Arthur Stockstill jogs six mornings a week — Sundays off! — and keeps himself physically fit at 85.

“I walk and jog about three miles,” he said. “People have seen me and say, ‘I saw you jogging the other day.’ I say, ‘How can you tell?’ My jogging is about as slow as my walking now.”

Stockstill will never break Weatherford High School’s record time in the 100-yard dash that he set in 1953, but nobody else will, either. In 1979, Stockstill’s record was still standing when high schools adopted the metric system for track and field. The 100-yard race became 100 meters, meaning Stockstill’s pre-metric record remains etched in local lore.

That long ago day in 1953 remains vivid in Stockstill’s mind. He and his teammates had traveled from Weatherford to Farrington Field in Fort Worth for a spring track meet. He wore shorts and a sleeveless shirt and carried with him his lightweight track shoes with metal spikes on the bottom.

A maintenance crew had watered and rolled the field’s red-tinged cinder track in preparation for the races on what turned out to be a gorgeous day. The sprinters ran from south to north on the straight part of the track, and, though Stockstill can’t say for sure, he believes there must have been a tail wind blowing.

“There may have been a hurricane behind me,” he said, chuckling.

Stockstill ran neck-and-neck with a kid from North Side High School named Jimmy Weaver.

“It was almost a tie, but they gave me the win on it,” Stockstill recalled.

His time? An astounding 9.8 seconds.

Stockstill, always quick out of the starting blocks, had a knack for anticipating pistol shots that kicked off races. Often, his coach selected him to run the first leg during relay races to establish quick leads.

Prior to the meet at Farrington Field, Stockstill’s fastest time in the 100-yard dash had been 10 seconds flat. His track coach had only just begun compiling the school’s fastest times at meets, and Stockstill can’t recall what the previous record had been.

Stockstill never ran the event faster than 10 seconds at another high school meet, although he hit 9.9 several times during college at East Texas State Teachers College, where he received a full scholarship because of his knack on the track.

After graduating with a degree in business administration, Stockstill enlisted in the U.S. Army and served from 1957 to 1960. He didn’t see combat but saw something unusual — the world’s most famous rock star.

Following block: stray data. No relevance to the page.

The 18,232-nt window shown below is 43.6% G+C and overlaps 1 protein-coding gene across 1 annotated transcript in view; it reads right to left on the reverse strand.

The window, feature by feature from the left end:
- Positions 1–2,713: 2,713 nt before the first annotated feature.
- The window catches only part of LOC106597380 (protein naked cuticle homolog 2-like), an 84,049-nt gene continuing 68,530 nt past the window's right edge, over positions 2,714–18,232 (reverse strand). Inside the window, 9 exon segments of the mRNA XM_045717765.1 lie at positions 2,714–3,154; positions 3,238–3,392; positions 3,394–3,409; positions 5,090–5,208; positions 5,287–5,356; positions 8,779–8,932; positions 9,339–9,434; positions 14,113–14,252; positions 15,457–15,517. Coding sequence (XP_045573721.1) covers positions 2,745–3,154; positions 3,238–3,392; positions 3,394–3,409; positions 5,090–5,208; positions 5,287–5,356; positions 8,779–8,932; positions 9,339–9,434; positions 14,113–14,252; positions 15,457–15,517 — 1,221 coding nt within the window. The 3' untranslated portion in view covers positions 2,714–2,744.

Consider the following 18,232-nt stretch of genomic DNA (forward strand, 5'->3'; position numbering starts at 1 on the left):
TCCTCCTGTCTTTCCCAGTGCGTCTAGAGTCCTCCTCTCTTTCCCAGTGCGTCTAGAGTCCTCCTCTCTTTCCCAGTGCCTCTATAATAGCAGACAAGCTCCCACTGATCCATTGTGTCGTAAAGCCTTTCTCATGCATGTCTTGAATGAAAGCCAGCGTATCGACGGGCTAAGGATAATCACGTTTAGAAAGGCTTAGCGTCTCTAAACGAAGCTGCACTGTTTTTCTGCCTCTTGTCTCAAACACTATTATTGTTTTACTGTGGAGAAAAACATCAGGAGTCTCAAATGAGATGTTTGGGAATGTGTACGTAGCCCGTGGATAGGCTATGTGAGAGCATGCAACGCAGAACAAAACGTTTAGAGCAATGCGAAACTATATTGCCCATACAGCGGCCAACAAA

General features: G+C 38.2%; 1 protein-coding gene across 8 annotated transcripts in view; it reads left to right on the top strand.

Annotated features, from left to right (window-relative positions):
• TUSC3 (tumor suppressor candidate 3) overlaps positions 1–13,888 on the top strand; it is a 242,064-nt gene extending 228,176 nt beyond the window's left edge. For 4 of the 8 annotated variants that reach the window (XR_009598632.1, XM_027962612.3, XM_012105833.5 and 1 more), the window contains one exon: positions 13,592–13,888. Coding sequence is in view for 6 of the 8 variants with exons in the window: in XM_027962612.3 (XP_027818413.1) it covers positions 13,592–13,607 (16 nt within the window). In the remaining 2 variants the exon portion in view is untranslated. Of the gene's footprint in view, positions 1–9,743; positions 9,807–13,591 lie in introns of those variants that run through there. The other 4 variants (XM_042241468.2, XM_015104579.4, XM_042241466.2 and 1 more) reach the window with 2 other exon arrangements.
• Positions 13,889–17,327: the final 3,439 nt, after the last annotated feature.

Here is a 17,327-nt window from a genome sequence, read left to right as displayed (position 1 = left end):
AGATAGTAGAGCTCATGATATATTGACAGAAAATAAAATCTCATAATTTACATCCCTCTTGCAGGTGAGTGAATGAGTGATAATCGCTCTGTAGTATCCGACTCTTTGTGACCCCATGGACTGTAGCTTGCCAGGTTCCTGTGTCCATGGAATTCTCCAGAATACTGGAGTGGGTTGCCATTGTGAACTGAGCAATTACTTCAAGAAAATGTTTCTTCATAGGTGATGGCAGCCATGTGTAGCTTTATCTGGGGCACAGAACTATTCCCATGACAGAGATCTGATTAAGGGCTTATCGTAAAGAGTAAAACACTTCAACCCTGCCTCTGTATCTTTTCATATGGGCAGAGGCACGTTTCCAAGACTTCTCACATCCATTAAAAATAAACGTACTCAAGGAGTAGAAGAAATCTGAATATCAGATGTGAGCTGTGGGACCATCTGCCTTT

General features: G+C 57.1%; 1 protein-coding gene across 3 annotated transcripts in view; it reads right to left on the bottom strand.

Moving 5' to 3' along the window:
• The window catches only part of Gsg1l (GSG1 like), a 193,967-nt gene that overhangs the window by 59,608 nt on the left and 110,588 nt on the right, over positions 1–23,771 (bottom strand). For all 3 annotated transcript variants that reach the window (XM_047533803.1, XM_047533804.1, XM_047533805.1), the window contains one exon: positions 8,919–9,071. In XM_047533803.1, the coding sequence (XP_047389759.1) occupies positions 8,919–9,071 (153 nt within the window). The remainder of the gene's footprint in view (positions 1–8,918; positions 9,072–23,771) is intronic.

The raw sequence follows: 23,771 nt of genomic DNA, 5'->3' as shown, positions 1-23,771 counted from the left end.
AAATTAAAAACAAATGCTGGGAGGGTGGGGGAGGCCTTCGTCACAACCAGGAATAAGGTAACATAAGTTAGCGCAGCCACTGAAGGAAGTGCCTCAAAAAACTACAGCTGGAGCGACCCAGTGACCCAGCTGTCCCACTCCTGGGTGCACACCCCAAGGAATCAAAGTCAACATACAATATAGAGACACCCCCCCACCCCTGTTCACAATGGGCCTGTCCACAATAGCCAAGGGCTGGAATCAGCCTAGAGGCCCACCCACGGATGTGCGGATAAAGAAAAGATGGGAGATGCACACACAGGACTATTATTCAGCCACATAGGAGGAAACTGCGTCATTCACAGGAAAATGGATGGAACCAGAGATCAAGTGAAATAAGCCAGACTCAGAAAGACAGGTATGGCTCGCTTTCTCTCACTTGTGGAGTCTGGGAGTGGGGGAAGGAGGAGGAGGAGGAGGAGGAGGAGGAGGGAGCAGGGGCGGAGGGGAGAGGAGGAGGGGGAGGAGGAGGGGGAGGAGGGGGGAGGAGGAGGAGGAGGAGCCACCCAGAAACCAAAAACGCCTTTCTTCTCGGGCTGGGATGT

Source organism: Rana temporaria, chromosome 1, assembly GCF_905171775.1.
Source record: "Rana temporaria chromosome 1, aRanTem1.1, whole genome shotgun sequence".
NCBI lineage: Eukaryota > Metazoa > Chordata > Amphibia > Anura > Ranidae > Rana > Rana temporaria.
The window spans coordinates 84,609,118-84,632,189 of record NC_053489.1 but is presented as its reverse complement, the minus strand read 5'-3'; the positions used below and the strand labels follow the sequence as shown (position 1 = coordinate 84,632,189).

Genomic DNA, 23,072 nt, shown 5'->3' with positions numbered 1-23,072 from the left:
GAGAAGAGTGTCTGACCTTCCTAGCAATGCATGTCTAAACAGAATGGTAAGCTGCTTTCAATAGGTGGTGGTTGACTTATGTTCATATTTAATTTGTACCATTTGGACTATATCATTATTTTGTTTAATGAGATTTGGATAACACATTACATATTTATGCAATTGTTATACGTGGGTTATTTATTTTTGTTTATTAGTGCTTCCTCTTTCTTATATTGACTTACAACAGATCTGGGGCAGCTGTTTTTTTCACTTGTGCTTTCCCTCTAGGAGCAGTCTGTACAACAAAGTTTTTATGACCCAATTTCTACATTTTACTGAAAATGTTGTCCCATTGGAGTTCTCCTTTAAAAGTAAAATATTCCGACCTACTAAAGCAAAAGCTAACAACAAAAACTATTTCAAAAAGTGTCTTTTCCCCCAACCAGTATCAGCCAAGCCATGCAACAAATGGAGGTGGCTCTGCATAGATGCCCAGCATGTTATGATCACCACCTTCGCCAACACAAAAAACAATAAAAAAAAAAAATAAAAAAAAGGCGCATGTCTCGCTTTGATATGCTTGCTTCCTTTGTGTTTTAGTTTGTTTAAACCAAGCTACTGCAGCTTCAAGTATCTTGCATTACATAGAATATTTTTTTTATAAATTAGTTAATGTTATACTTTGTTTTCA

“I saw Elvis Presley,” he said. “He was a jeep driver, and I saw him at a distance. I told everybody.”

After completing his service, Stockstill returned to Weatherford and worked at his brother’s John Deere tractor business for a while before becoming a teacher at Weatherford High. He earned his master’s degree in counseling at North Texas State University, and was hired at Weatherford College. Over the next 36 years, he served as counselor, registrar and dean of admissions at the college before retiring in 2007.

At his side through those years was LaDonna Stockstill. They married on Feb. 18, 1964 and remained happily wedded until LaDonna’s death in 2018.

“She had a very rare form of cancer,” Stockstill said. “She always thought I was tough, but she was much tougher than me. She was on dialysis for 13 years.”

Their two sons — A.G. and Mark — call Stockstill daily to keep in touch.

In 2007, Stockstill was voted into the Weatherford High School Athletic Hall of Fame that honors athletes and coaches who have made outstanding contributions to the school’s athletic program. Two years earlier, he had earned the Ex-Student Association’s Distinguished Alumnus and Service Award, established in 1998 as the highest honor given to a Weatherford High graduate.

On a recent morning, Stockstill wore a face mask when answering a knock on his door. He is quarantining himself for the entire summer in anticipation of a special October event.

“My grandson is getting married in Houston on Oct. 3, and that’s the most important thing happening to me this year,” he said. “Well, I guess the most important thing is to stay well and alive, but I’m going to make sure I make that wedding.”

Smart money will bet on the remarkably fit Stockstill to keep that date. Each morning before his 3-mile jog, he stretches and does 51 pushups.

Why 51?

“In case I miscount,” he said.

Recommended for you